In support of this hypothesis, it has recently been shown that miR-125 is expressed in the E9.5 mouse embryonic brain in a region just anterior to and overlapping the midbrain/hindbrain border9 and thus just anterior to and overlapping the Mlin41XA144 lacZ expression domains. The adjacent expression domains and the presence of miR-125 binding sites in the Mlin41 3'UTR and their repression of Mlin41 by miR-125 in HeLa cells, leads us to speculate that it may also downregulate Mlin41 expression in the brain. It has also been shown that let-7 can be detected in the brains of E9.5 mouse embryos by in situ hybridization in a pattern similar to that seen for miR-125.18 It is therefore possible that let-7 and miR-125 regulate Mlin41 expression through the 3'UTR and that this downregulation at the midbrain/hindbrain border is critical for proper development and perhaps neural tube closure.
The lacZ expression we observe at the midbrain/hindbrain border of the Mlin41XA144 heterozygotes combined with the open neural tube defect seen in the Mlin41XA144 homozygotes is strong evidence that Mlin41 plays a role in vertebrate neural tube closure. It should be noted that failure to close the neural tube anywhere in the midbrain/hindbrain region, leads to exencephaly.15 Mutations in Mlin41 could alter initiation or proper closure of the neural tube at the midbrain/hindbrain border, leading to exencephaly. We speculate that under normal conditions Mlin41 is broadly expressed early in the neuroepithelial region where it may block the function of genes repressing neural tube closure or the timing of neural tube closure. Then, prior to and during neural tube closure, we propose that Mlin41 is downregulated, perhaps by let-7 or miR-125, and downstream genes important for complete closure of the neural tube are able to function. However, Mlin41-driven lacZ expression can still be detected at the midbrain/hindbrain border in heterozygous embryos since it cannot be regulated through its 3'UTR, although enough wild-type Mlin41 was present for proper neural tube closure.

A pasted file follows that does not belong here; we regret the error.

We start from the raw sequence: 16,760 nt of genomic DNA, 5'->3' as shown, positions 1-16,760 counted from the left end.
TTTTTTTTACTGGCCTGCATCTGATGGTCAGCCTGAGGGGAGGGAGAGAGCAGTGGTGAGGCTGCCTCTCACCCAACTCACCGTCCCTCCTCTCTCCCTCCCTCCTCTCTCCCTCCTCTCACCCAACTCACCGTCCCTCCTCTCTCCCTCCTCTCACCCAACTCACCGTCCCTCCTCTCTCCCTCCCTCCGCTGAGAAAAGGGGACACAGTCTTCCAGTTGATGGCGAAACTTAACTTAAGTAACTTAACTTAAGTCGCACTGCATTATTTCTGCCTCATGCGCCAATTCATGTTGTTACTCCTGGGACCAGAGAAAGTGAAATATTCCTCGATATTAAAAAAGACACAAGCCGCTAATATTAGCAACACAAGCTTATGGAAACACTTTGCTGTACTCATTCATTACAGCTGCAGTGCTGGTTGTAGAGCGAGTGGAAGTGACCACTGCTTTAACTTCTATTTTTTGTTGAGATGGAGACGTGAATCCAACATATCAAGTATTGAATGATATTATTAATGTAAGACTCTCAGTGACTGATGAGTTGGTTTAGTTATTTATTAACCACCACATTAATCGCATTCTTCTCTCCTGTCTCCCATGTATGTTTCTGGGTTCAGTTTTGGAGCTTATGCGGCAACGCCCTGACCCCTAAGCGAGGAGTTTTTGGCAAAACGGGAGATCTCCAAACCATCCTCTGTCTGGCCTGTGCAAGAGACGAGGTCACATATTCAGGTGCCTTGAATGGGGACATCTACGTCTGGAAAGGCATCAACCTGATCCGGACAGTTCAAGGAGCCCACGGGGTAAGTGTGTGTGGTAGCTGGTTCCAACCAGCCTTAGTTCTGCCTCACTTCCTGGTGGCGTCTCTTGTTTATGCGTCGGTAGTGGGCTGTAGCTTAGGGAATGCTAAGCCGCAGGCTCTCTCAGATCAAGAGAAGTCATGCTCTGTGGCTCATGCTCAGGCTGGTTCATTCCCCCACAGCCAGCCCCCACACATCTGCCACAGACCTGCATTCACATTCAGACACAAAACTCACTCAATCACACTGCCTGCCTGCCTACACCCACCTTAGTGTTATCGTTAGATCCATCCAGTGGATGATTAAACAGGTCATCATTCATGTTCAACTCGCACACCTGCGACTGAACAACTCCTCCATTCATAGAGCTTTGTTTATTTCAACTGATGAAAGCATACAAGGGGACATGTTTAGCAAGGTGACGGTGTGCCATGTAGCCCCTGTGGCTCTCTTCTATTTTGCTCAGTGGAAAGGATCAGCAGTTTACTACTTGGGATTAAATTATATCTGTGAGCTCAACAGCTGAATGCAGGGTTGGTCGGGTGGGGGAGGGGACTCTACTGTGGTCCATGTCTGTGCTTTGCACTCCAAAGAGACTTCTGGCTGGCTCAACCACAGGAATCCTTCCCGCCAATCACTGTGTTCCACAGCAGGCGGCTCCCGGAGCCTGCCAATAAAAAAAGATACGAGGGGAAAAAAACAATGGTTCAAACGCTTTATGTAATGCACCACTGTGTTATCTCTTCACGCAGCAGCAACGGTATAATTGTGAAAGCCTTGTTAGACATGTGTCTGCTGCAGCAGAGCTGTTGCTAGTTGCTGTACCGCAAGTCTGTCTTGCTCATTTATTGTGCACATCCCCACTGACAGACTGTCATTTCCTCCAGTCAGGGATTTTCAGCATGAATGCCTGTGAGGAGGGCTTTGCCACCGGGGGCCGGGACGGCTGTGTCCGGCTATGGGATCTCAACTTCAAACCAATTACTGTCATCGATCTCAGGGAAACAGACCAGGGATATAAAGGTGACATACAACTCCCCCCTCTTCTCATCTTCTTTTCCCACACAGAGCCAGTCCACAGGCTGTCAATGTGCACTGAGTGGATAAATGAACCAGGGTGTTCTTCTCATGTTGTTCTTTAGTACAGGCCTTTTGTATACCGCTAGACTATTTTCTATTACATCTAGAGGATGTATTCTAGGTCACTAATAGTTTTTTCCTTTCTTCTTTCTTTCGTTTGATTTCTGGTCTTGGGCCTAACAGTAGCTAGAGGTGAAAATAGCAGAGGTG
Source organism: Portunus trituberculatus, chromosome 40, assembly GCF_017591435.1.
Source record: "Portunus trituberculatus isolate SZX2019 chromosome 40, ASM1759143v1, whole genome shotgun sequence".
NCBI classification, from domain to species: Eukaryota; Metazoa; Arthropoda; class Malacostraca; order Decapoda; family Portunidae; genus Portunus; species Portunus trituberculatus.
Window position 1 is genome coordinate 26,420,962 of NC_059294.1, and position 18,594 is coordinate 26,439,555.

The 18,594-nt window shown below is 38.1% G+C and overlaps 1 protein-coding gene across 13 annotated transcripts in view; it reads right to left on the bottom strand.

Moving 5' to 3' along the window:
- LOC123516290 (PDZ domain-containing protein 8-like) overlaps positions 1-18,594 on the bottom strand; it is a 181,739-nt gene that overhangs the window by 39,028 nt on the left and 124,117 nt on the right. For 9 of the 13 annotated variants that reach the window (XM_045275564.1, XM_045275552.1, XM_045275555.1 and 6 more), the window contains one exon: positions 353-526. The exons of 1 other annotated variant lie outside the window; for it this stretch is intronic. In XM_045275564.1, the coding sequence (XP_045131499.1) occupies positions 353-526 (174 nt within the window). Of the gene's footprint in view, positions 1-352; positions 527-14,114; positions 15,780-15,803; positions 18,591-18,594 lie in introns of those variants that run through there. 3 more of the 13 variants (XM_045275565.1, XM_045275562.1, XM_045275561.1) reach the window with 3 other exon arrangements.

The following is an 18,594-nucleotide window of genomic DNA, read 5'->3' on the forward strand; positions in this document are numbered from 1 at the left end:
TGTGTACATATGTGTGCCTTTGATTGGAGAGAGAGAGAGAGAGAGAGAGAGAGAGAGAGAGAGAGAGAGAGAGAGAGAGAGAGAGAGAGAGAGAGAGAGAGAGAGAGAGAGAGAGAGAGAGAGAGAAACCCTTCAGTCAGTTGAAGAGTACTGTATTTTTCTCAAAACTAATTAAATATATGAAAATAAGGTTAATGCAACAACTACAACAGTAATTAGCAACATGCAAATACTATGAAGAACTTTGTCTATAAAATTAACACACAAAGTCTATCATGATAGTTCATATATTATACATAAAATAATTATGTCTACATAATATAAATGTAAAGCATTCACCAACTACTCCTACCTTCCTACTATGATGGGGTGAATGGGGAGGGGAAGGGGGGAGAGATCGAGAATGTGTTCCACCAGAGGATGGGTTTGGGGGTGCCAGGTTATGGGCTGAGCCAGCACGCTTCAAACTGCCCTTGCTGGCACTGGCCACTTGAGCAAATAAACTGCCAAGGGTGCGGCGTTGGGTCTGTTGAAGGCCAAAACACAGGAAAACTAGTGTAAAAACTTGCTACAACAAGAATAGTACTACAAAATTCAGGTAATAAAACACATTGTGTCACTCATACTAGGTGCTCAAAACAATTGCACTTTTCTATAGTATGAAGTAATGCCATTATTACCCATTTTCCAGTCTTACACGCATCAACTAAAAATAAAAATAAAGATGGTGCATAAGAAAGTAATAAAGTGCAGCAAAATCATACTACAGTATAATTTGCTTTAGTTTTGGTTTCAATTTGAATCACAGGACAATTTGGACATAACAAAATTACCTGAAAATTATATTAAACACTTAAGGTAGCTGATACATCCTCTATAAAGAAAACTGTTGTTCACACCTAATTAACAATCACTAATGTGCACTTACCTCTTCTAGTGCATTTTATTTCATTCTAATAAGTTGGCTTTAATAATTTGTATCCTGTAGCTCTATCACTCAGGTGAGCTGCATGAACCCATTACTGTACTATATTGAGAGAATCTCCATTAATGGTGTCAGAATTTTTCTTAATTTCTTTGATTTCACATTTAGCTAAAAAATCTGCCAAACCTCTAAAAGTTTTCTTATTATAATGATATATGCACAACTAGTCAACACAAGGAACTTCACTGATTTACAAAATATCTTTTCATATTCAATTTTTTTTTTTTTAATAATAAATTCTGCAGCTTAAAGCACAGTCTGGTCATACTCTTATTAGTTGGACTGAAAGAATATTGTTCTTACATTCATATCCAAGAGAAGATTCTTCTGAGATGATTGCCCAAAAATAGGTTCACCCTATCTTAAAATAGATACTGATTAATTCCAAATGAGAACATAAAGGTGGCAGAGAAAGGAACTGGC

We show that the loss of Mlin41 leads to defects in neural tube closure, but the molecular interactions driving this are not known. Two Drosophila RBCC-NHL proteins, homologous to Mlin41, Mei-P26 and Dappled interact with Argonaute proteins and miRNAs, and specifically, Dappled is regulated by let-7.19,20 It is interesting that another mammalian heterochronic gene homologue, Ago2 (alg-2 in C. elegans), has been shown to cause embryonic lethality and neural tube closure defects in mouse embryos.5 Further research will shed light on how Mlin41 functions during vertebrate development specifically in the neural tube. This will enable a greater knowledge of neural tube closure and the role of vertebrate heterochronic gene homologues.
The Mlin41 sequence was used to probe the BayGenomics database (www.baygenomics.com) for potential ES clones with gene trap insertions in the lin41 locus, revealing the XA144 (pGT0pfs vector) and XD089 (pGT1Lxf vector) insertions (Suppl. Fig. 1). The Gene Trap insertion vectors contain a strong splice acceptor site and a lacZ cassette, and are usually found inserted in an intron. The affected gene is detected via 5'RACE using a vector specific primer (Fig. 1, Suppl. Fig. 1).